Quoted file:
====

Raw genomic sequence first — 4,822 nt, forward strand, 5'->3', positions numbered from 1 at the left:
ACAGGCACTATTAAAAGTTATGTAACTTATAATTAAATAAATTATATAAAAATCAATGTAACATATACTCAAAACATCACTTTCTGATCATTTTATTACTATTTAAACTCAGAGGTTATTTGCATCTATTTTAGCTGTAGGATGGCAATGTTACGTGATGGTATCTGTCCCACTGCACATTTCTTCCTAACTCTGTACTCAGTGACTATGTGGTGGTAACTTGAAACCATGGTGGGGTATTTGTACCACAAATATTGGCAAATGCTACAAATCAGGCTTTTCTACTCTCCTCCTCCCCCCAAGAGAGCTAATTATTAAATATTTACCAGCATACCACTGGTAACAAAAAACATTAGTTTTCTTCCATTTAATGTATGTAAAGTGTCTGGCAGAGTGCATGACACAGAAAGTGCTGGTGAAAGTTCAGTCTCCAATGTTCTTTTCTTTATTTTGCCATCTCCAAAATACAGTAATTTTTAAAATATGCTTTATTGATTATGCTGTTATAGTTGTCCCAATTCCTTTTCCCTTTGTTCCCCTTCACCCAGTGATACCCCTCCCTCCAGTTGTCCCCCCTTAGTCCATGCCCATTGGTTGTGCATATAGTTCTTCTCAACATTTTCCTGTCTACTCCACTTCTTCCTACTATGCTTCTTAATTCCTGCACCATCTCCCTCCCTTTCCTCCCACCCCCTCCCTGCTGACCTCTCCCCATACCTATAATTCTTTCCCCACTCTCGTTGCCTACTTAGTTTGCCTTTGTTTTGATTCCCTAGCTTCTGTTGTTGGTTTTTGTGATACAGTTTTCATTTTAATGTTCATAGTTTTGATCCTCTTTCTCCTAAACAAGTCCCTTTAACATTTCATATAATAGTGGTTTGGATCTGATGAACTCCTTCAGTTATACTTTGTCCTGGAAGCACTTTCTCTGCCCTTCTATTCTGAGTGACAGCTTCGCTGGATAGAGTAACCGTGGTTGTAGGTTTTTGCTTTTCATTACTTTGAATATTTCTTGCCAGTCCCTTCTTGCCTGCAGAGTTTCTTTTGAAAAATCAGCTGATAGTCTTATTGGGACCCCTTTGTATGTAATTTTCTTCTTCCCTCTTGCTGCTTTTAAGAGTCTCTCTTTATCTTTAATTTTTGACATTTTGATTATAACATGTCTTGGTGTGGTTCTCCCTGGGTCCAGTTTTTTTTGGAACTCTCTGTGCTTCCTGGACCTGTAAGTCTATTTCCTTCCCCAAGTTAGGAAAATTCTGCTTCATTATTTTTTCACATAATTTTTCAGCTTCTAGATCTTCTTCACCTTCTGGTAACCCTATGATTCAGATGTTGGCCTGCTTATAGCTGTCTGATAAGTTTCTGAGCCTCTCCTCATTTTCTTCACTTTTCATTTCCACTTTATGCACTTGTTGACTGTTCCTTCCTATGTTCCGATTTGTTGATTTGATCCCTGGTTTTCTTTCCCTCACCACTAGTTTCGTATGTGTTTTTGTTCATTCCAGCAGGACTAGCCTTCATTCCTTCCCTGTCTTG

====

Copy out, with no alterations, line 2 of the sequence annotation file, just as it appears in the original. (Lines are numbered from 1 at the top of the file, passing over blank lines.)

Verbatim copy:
ACAGGCACTATTAAAAGTTATGTAACTTATAATTAAATAAATTATATAAAAATCAATGTAACATATACTCAAAACATCACTTTCTGATCATTTTATTACTATTTAAACTCAGAGGTTATTTGCATCTATTTTAGCTGTAGGATGGCAATGTTACGTGATGGTATCTGTCCCACTGCACATTTCTTCCTAACTCTGTACTCAGTGACTATGTGGTGGTAACTTGAAACCATGGTGGGGTATTTGTACCACAAATATTGGCAAATGCTACAAATCAGGCTTTTCTACTCTCCTCCTCCCCCCAAGAGAGCTAATTATTAAATATTTACCAGCATACCACTGGTAACAAAAAACATTAGTTTTCTTCCATTTAATGTATGTAAAGTGTCTGGCAGAGTGCATGACACAGAAAGTGCTGGTGAAAGTTCAGTCTCCAATGTTCTTTTCTTTATTTTGCCATCTCCAAAATACAGTAATTTTTAAAATATGCTTTATTGATTATGCTGTTATAGTTGTCCCAATTCCTTTTCCCTTTGTTCCCCTTCACCCAGTGATACCCCTCCCTCCAGTTGTCCCCCCTTAGTCCATGCCCATTGGTTGTGCATATAGTTCTTCTCAACATTTTCCTGTCTACTCCACTTCTTCCTACTATGCTTCTTAATTCCTGCACCATCTCCCTCCCTTTCCTCCCACCCCCTCCCTGCTGACCTCTCCCCATACCTATAATTCTTTCCCCACTCTCGTTGCCTACTTAGTTTGCCTTTGTTTTGATTCCCTAGCTTCTGTTGTTGGTTTTTGTGATACAGTTTTCATTTTAATGTTCATAGTTTTGATCCTCTTTCTCCTAAACAAGTCCCTTTAACATTTCATATAATAGTGGTTTGGATCTGATGAACTCCTTCAGTTATACTTTGTCCTGGAAGCACTTTCTCTGCCCTTCTATTCTGAGTGACAGCTTCGCTGGATAGAGTAACCGTGGTTGTAGGTTTTTGCTTTTCATTACTTTGAATATTTCTTGCCAGTCCCTTCTTGCCTGCAGAGTTTCTTTTGAAAAATCAGCTGATAGTCTTATTGGGACCCCTTTGTATGTAATTTTCTTCTTCCCTCTTGCTGCTTTTAAGAGTCTCTCTTTATCTTTAATTTTTGACATTTTGATTATAACATGTCTTGGTGTGGTTCTCCCTGGGTCCAGTTTTTTTTGGAACTCTCTGTGCTTCCTGGACCTGTAAGTCTATTTCCTTCCCCAAGTTAGGAAAATTCTGCTTCATTATTTTTTCACATAATTTTTCAGCTTCTAGATCTTCTTCACCTTCTGGTAACCCTATGATTCAGATGTTGGCCTGCTTATAGCTGTCTGATAAGTTTCTGAGCCTCTCCTCATTTTCTTCACTTTTCATTTCCACTTTATGCACTTGTTGACTGTTCCTTCCTATGTTCCGATTTGTTGATTTGATCCCTGGTTTTCTTTCCCTCACCACTAGTTTCGTATGTGTTTTTGTTCATTCCAGCAGGACTAGCCTTCATTCCTTCCCTGTCTTG